PEOPLE v. YOUNG.
On March 26, 1947, after trial before the court without a jury defendant was found guilty of grand theft from the person. Defendant thereupon waived time for sentence, and no legal cause appearing why judgment should not be pronounced, the court pronounced judgment and sentenced defendant to be confined in the state prison for the term prescribed by law. Defendant did not make a motion for a new trial nor did he appeal from the judgment which became final. On February 3, 1948, defendant filed in the superior court a petition for a writ of error coram nobis. On February 11, 1948, the trial court denied this petition and from this order defendant appeals.
Defendant alleged in substance that he had been deprived of substantial rights because, (a) the waiver of his right to a trial by jury was obtained by illegal means and without his consent, and (b) the stipulation by which the people's case was submitted on the preliminary transcript was illegal and did not support a valid judgment.
This is the sole question necessary for us to determine:
May the superior court entertain an application for a writ of error coram nobis where alleged errors could have been cured on (1) a motion for a new trial, or (2) appeal from the judgment, when defendant has failed to avail himself of either remedy?
This question must be answered in the negative. Where defendant's contentions could have been presented on (1) a motion for a new trial, or (2) appeal from the judgment, and he has failed to avail himself of either remedy, a writ of error coram nobis will not be entertained to review the alleged errors. (People v. Mooney, 178 Cal. 525, 529, 174 P. 325; People v. Reid, 195 Cal. 249, 255 et seq., 232 P. 457, 36 A.L.R. 1435; People v. Egan, 73 Cal.App.2d 894, 900, 167 P.2d 766; People v. Superior Court, 28 Cal.App.2d 442, 444, 82 P.2d 718; People v. McConnell, 20 Cal.App.2d 196, 198, 66 P.2d 720.)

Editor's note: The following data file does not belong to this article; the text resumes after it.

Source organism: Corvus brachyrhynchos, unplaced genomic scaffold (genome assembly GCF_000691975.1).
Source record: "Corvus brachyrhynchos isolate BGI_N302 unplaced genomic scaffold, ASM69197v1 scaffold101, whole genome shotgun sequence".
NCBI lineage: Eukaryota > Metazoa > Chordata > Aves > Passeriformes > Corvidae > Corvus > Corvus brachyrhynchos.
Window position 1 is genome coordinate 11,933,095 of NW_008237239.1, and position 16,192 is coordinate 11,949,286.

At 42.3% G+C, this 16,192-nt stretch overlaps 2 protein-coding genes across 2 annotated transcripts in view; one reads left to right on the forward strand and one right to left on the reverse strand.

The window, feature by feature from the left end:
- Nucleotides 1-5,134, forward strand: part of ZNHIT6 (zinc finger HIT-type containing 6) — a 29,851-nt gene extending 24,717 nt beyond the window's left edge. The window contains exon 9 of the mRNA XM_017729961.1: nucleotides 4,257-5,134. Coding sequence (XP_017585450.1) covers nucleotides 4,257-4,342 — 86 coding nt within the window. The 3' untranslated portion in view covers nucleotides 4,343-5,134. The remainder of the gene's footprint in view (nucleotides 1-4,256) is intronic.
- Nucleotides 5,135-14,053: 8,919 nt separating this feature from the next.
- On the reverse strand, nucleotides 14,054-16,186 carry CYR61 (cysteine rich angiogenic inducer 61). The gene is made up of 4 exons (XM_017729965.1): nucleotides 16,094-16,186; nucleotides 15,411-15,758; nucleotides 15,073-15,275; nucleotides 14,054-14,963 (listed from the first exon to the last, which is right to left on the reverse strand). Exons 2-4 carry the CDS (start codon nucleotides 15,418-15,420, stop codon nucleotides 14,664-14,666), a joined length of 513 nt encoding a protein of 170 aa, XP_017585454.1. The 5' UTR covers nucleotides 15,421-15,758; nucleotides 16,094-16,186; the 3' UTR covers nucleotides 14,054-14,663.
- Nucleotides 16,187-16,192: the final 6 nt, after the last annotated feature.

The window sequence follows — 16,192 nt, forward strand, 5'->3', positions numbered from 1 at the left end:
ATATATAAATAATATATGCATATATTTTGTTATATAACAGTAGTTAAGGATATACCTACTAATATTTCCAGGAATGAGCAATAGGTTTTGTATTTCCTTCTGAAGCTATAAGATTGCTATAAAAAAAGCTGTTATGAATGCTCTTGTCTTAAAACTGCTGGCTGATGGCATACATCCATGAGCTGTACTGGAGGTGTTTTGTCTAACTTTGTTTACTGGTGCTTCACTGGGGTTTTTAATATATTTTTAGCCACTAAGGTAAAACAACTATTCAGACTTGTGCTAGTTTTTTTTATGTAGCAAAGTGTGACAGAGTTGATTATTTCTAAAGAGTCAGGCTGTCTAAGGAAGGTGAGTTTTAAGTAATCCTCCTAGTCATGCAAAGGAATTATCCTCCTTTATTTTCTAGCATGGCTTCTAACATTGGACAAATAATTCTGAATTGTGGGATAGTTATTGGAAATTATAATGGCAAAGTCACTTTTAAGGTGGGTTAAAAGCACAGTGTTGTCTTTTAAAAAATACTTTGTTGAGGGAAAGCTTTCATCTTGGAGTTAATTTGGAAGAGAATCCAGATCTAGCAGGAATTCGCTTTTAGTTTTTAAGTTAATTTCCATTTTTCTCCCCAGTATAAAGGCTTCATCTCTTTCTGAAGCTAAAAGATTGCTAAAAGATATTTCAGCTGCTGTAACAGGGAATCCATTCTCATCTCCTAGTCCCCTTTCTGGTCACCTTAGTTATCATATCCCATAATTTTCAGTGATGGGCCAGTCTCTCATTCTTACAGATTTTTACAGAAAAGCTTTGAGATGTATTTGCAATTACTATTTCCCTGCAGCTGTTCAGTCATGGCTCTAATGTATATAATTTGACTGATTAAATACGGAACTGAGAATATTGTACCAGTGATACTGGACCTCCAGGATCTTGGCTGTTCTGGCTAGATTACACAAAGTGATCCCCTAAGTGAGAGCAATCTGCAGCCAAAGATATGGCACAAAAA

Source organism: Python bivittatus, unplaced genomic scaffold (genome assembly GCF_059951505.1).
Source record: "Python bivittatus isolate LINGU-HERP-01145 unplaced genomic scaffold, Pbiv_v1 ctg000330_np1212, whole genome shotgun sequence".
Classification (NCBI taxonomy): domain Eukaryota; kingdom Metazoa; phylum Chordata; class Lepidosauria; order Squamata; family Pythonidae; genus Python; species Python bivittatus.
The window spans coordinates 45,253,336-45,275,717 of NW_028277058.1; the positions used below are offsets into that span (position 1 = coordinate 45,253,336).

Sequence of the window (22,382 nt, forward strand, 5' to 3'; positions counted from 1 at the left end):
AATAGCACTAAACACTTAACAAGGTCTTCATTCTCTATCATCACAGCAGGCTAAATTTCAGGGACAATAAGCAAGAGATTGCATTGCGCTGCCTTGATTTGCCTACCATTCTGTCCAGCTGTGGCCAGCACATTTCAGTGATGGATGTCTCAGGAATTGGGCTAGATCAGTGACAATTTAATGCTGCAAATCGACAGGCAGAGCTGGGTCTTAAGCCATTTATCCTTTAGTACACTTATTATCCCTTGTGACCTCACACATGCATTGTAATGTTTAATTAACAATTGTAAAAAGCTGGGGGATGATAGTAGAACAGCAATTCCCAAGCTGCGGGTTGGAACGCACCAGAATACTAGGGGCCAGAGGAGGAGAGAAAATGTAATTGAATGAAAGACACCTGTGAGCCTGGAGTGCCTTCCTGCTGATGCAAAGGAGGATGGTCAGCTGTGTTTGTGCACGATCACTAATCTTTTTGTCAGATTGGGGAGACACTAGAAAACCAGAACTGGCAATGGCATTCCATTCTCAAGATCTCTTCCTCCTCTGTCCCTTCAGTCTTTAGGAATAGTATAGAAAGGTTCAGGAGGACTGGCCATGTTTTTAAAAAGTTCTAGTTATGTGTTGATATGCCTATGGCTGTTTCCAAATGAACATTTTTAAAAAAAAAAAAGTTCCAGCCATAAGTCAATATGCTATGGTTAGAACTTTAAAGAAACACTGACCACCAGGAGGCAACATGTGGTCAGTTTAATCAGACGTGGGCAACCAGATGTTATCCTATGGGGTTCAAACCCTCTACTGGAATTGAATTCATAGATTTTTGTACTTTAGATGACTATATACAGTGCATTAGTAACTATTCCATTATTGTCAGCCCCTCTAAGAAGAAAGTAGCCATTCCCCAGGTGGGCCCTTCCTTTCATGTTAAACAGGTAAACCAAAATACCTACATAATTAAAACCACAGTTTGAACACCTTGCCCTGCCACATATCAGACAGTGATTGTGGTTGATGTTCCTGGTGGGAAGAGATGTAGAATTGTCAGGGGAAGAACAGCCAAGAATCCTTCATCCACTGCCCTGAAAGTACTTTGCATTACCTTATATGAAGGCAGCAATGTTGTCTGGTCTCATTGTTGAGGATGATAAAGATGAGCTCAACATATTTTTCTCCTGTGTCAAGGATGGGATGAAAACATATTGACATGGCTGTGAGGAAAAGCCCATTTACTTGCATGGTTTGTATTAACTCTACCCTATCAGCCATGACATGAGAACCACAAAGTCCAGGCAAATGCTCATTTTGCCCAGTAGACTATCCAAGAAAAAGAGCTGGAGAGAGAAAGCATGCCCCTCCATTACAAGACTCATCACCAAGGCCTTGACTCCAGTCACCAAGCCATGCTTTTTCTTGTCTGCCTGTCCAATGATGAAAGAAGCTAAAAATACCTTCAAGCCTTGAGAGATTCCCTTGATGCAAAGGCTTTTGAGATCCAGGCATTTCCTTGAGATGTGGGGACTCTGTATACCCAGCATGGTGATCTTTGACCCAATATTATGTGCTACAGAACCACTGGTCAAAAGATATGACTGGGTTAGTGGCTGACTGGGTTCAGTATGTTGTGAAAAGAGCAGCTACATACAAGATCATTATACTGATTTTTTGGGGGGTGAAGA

The foregoing rule is applicable to the instant case. Defendant did not take advantage of either of the remedies available to him, to wit: a motion for a new trial, or an appeal from the judgment. The questions he now attempts to raise could have been urged in either proceeding. Having failed to do so the trial court properly refused to consider his application for a writ of error coram nobis.
The order is affirmed.
MOORE, P. J., and WILSON, J., concur.